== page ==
The momentum shifting instrumental “Red Moon” made room for each instrument to shine, its slowdowns and buildups making way for guitar and trumpet solos. Next came the Lion cover “You’ve Got a Woman.” “It’s always a hard song to play, and we sweat a lot, so don’t take too many Instagram photos,” warned Ehrlich before jumping into it. Whitney played most of Light Upon the Lake before announcing that they’d return. The four-song encore kicked off with a brand-new tune: “It’s about partying too hard,” said Ehrlich by way of introduction. Next came what’s become a tour staple, their cover of NRBQ’s “Magnet,” followed by the theme to The Golden Girls. Ehrlich claimed that he’d have trouble with the lyrics, but the audience enthusiastically helped out, before Whitney closed with “No Woman,” pausing at the end to thank everyone before jumping back into the climactic finish. These songs have been perfected, poised yet again to be a soundtrack for those sunny golden days of summer. —Dan Rickershauser | @D4nRicks

Photos courtesy of Mike Benigno | mikebenigno.com

Kamasi Washington Collaborator Miles Mosley at Rough Trade NYC

May 25th, 2017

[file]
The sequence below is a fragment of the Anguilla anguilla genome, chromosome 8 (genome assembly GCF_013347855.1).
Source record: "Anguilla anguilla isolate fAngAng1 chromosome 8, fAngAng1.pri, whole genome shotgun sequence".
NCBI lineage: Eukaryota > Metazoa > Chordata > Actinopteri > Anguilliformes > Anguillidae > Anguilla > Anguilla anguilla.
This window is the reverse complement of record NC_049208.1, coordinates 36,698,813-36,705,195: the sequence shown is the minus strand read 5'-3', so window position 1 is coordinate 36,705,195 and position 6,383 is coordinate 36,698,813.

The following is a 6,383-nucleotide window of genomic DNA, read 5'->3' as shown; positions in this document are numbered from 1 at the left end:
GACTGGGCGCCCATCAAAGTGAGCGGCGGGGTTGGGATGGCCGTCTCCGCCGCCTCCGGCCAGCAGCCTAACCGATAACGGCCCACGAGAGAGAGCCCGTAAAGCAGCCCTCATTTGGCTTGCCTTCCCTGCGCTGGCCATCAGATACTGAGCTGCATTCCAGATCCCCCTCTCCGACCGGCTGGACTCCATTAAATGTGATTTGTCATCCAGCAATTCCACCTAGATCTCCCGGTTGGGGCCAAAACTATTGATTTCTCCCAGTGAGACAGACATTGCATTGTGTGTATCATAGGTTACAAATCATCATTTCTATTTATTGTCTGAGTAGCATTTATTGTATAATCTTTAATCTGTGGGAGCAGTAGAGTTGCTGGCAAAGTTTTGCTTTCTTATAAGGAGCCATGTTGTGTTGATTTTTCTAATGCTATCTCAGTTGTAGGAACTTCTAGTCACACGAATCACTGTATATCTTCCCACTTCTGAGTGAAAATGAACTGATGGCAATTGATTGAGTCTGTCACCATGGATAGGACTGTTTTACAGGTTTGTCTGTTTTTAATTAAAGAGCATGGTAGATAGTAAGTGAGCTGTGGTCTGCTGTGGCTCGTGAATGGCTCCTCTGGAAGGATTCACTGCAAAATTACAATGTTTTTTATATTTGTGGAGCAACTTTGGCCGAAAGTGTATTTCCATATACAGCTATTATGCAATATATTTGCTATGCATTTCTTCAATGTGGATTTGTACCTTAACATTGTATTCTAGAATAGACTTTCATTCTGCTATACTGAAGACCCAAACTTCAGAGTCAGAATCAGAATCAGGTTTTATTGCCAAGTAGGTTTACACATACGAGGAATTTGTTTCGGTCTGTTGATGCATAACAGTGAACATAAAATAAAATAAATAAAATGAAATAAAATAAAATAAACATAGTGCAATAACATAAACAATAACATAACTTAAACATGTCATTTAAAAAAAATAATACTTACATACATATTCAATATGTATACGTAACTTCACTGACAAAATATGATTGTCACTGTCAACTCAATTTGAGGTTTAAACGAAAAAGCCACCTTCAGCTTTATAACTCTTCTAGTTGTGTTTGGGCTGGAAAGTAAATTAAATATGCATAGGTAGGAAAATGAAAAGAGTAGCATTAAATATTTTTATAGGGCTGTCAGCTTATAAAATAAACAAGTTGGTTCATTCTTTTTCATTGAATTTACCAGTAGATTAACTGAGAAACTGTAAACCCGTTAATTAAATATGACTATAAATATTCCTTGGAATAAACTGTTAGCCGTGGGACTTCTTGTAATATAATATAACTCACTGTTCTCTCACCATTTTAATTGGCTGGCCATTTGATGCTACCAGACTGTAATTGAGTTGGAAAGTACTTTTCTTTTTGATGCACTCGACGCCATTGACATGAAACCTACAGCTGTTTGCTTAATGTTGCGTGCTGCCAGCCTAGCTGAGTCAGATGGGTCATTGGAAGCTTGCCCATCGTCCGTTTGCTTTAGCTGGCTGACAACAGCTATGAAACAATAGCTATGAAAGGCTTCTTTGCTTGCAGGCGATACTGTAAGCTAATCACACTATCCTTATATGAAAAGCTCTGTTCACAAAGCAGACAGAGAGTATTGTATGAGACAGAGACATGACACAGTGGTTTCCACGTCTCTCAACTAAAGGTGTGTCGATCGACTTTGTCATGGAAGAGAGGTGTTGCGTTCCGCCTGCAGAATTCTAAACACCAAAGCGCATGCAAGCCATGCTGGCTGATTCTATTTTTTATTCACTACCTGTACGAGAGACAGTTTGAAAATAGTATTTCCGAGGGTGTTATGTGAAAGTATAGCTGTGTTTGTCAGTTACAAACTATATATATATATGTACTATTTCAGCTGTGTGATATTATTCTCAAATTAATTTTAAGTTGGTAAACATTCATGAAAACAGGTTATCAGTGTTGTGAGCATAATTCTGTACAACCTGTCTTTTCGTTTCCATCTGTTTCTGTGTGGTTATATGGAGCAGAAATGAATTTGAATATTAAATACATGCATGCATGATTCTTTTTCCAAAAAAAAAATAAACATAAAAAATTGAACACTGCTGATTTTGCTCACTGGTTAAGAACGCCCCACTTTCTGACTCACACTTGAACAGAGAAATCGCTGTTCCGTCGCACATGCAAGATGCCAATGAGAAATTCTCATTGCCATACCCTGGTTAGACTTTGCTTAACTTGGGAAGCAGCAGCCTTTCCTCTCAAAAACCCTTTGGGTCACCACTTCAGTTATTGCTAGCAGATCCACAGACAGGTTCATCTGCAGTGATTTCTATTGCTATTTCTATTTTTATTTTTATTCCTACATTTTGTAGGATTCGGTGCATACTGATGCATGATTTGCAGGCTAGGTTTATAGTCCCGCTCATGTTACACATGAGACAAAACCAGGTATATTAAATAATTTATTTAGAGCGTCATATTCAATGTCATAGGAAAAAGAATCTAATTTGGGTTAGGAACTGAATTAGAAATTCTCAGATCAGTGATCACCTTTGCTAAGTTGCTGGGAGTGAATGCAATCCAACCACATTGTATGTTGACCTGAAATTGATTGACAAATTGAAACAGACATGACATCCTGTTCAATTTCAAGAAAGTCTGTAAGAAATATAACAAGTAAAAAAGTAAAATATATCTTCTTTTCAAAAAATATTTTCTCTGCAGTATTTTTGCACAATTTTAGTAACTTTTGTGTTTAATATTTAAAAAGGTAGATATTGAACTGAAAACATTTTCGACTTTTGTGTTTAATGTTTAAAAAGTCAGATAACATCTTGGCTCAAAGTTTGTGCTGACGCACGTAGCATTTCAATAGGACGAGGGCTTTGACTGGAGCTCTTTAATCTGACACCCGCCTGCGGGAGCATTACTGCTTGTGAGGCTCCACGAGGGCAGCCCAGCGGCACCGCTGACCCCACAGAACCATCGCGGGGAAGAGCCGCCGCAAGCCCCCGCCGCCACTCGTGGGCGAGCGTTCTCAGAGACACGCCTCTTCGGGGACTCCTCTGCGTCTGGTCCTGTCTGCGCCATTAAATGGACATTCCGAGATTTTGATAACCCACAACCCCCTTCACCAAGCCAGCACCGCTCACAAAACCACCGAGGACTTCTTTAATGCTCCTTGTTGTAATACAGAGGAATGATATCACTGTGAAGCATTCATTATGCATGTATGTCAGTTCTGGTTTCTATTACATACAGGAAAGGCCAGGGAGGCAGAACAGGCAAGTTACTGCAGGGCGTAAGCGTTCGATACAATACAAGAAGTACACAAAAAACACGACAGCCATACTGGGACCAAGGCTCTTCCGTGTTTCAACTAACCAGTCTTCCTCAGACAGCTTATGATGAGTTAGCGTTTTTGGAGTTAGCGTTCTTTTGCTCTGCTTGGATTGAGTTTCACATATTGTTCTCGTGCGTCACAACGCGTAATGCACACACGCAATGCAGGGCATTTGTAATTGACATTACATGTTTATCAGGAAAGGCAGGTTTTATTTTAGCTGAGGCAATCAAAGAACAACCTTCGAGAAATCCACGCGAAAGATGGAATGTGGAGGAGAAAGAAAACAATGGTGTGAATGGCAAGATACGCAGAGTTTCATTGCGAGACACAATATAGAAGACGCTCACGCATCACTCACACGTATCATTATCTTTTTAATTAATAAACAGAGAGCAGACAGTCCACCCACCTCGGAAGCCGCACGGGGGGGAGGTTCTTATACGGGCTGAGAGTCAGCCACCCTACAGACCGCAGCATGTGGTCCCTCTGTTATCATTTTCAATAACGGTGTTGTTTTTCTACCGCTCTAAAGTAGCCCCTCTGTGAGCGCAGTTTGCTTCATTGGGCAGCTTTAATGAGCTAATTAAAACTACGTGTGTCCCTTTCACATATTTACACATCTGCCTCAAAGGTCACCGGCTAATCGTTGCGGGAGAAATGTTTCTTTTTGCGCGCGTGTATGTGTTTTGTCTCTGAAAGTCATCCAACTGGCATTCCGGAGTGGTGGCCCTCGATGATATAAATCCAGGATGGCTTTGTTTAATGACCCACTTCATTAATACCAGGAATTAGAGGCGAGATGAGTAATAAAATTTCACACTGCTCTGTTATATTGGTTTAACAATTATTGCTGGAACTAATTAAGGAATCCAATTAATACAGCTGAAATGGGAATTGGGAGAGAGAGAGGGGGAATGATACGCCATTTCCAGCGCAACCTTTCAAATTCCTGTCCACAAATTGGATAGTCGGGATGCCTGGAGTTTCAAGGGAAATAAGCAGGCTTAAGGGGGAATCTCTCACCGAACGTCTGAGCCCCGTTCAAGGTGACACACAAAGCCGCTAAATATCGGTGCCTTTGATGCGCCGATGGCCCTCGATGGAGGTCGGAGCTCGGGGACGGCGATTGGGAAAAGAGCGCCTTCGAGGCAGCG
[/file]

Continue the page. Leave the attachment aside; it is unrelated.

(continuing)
When it comes to a wide range of music, from jazz to rock to soul to hip-hop, Mike Mosley does it all: singing, writing, composing, band-leading, producing and playing multiple instruments, most notably (and inventively) the standup bass, which he describes “as if Jimi Hendrix played upright bass in Prince’s band.” So far, Mosley (above, performing “Abraham”) is best known for his work with others, featuring on big albums like Chris Cornell’s Carry On, Kendrick Lamar’s Pimp a Butterfly and Kamasi Washington’s The Epic, and as part of the influential Los Angeles jazz-fusion collective West Coast Get Down—who’ve been compared to the Wu-Tang Clan—since Mosley, Washington and others were just young teens. So when it came time to do what would become the acclaimed triple album The Epic, as part of a month of 14-hour recording sessions, various West Coast Get Down members pitched in and all came out with new albums, Washington’s getting released first. Earlier this year, Mosley’s solo debut, Uprising (stream it below), arrived second, sounding like “Lenny Kravitz backed by a killer jazz crew,” according to Rolling Stone. “Here, Mosley leads the troupe on a funk, rock and jazz excursion marked by his honest and emotive vocals and deeply metaphorical lyrics.” And just like with Washington’s, Mosley’s work is best experienced live. So go see Miles Mosley and West Coast Get Down tomorrow night at Rough Trade NYC. Antibalas bassist Nikhil P. Yerawadekar & Low Mentality open the show.